November Executive Board Meeting - Flickr

Who should be on the executive team, and how can we help ensure that the team operates in an effective manner? These are frequent questions that I encounter when working with organizations, and they are important questions given that teams fail about 60% of the time according to the research of Eunice Parisi-Carew.

Many organizations call a collection of leaders an “executive team” in order to foster unity and collaboration. If you have been a part of one of these “teams,” you know this label does not necessarily describe the collection of people to which it is given. In fact, many times these people are anything but a team for a variety of reasons. Two key reasons are:

  • A lack of clarity about what is acceptable and unacceptable in team member interactions
  • The inability to productively handle disagreement (especially when making decisions)

If the objective is to establish an executive team in the true sense of the word “team,” then it is fair to assume this desired team is a reasonably small number of individuals with complementary capabilities who are committed to a common purpose, performance objectives and approach to work for which they hold themselves mutually accountable.

With this description in mind, the optimal size of the executive team really depends upon how you want it to operate. Over the years, research on teams has suggested that the ideal, maximum size is somewhere between six to nine members. While this is a good guideline, keep in mind that it is just a guideline. In some cases, an organization may need to have more members on its executive team. If this is the case, then expectations for how it will operate need to adjust accordingly.

When the number of executive team members is closer to the guideline, it is easier for team members to engage in collaborative work because the size is more manageable. If the number of members gets too large, team meetings often become report outs, updates and presentations from members as opposed to collaborative working sessions focused on meaty issues. If a team larger than the guideline is needed, it is more effective to break this big team into subteams to work on given issues and then bring them back together to discuss results and next steps.

Regarding who should be on the executive team, it should ideally be those leaders who provide the team with insight on critical aspects of the business. Most often, these leaders head up divisions, functions and other business areas that are crucial to executing the organization’s strategy. While this is often the situation, there is an additional requirement—these leaders must be able to effectively represent their business areas and credibly contribute to the work of the executive team. If executive team members believe a given leader does not provide value beyond what the team has without this person, this leader may not be asked to be a member of the executive team. For example, some companies have excluded heads of corporate functions from their executive teams, because these leaders were too tactical in perspective and lacked the credibility to participate at this level.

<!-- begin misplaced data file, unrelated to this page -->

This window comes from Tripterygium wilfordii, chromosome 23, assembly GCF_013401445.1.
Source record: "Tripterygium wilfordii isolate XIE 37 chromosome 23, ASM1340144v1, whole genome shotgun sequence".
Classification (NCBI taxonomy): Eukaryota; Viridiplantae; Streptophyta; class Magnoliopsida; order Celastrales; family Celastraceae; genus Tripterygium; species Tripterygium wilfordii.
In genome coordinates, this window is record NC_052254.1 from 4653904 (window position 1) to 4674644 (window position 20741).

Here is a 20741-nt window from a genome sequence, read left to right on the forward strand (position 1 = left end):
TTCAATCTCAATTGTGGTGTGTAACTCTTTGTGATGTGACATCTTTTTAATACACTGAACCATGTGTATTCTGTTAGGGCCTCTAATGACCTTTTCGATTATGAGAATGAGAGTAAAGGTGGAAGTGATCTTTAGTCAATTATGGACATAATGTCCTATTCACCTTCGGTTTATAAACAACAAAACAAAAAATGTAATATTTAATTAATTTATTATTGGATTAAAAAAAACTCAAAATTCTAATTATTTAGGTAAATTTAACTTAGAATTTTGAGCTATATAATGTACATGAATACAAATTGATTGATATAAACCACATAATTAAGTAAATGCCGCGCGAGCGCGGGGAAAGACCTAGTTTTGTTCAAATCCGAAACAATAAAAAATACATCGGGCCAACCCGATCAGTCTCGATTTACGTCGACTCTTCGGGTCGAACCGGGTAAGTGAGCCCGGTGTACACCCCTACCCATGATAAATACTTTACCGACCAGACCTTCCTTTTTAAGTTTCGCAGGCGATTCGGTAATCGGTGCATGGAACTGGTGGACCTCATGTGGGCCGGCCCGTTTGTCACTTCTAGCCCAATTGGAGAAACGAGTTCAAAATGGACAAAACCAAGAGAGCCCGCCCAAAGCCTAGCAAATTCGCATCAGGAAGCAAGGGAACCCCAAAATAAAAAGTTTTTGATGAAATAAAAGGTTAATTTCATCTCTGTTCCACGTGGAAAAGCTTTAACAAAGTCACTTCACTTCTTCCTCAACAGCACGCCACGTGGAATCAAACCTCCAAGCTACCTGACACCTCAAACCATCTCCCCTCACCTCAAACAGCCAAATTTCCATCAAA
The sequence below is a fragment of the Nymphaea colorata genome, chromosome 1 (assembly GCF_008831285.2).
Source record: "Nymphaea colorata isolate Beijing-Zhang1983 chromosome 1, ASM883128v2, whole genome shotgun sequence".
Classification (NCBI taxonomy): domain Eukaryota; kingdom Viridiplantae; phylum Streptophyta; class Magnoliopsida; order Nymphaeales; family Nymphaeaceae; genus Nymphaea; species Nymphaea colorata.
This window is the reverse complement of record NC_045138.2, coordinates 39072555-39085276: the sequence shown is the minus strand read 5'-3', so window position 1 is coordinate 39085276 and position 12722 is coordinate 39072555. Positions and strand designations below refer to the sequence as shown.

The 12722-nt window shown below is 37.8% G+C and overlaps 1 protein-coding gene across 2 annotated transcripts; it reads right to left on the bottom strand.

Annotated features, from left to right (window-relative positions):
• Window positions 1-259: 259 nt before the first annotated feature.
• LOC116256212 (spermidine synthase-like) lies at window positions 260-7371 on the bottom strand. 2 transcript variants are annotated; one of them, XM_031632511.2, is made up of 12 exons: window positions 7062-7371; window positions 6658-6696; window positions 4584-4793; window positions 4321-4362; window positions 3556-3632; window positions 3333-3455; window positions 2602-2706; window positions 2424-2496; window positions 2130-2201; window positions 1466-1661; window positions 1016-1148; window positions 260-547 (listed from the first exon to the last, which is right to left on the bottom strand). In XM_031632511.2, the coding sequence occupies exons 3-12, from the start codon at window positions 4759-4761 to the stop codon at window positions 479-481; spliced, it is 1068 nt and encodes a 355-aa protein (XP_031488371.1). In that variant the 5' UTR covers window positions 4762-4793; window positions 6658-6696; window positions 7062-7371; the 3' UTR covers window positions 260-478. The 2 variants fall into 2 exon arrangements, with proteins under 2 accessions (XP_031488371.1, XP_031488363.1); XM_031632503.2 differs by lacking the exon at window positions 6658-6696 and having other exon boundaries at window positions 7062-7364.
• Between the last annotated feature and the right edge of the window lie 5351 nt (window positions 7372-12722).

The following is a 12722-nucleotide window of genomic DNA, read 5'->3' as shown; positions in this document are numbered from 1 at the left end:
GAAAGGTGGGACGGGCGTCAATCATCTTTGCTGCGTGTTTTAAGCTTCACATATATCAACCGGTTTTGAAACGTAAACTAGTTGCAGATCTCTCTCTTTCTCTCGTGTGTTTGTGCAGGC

In order to help the executive team build momentum that can move it further down the path toward peak effectiveness, there are some foundational elements that are not that difficult to put in place. As a start, ground rules can be established by the team to clarify what is acceptable and unacceptable as team members work together. These are essentially team norms for the members to use during the course of their work. Naturally, these ground rules provide no benefit unless all team members agree to hold themselves and each other accountable to them. Potential ground rules could focus on:

  • How difficult topics are addressed
  • Treating everyone as a peer regardless of title
  • The way to handle disagreements in a productive way
  • How meeting outcomes are communicated to others

Because the work of executive teams often involves making crucial decisions, the process the team uses to make decisions should be clarified. If team members are not clear on how team decisions are made, a productive discussion of differing perspectives often becomes stalled or even contentious, because a path to move forward has not been established. In this case, the senior leader on the team (e.g., the CEO) usually ends up making the call.

From experience, I have found that the decision process is especially important to define up front, because it is difficult for team members to establish a process when they are in the heat of discussion. If the executive team truly is or aspires to be a highly-effective team, the decision process should involve more than just deferring to the most senior leader on the team. Furthermore, having the executive team pay attention to its decision making process often leads to useful insight about how the team functions. For more information, see Enhancing Executive Team Decision Making: Four Diagnostic Models.


Ryan Lahti is the founder and managing principal of OrgLeader, LLC. Stay up to date on Ryan’s STEM-based organization tweets here: @ryanlahti

(Photo: November Executive Board Meeting, Flickr)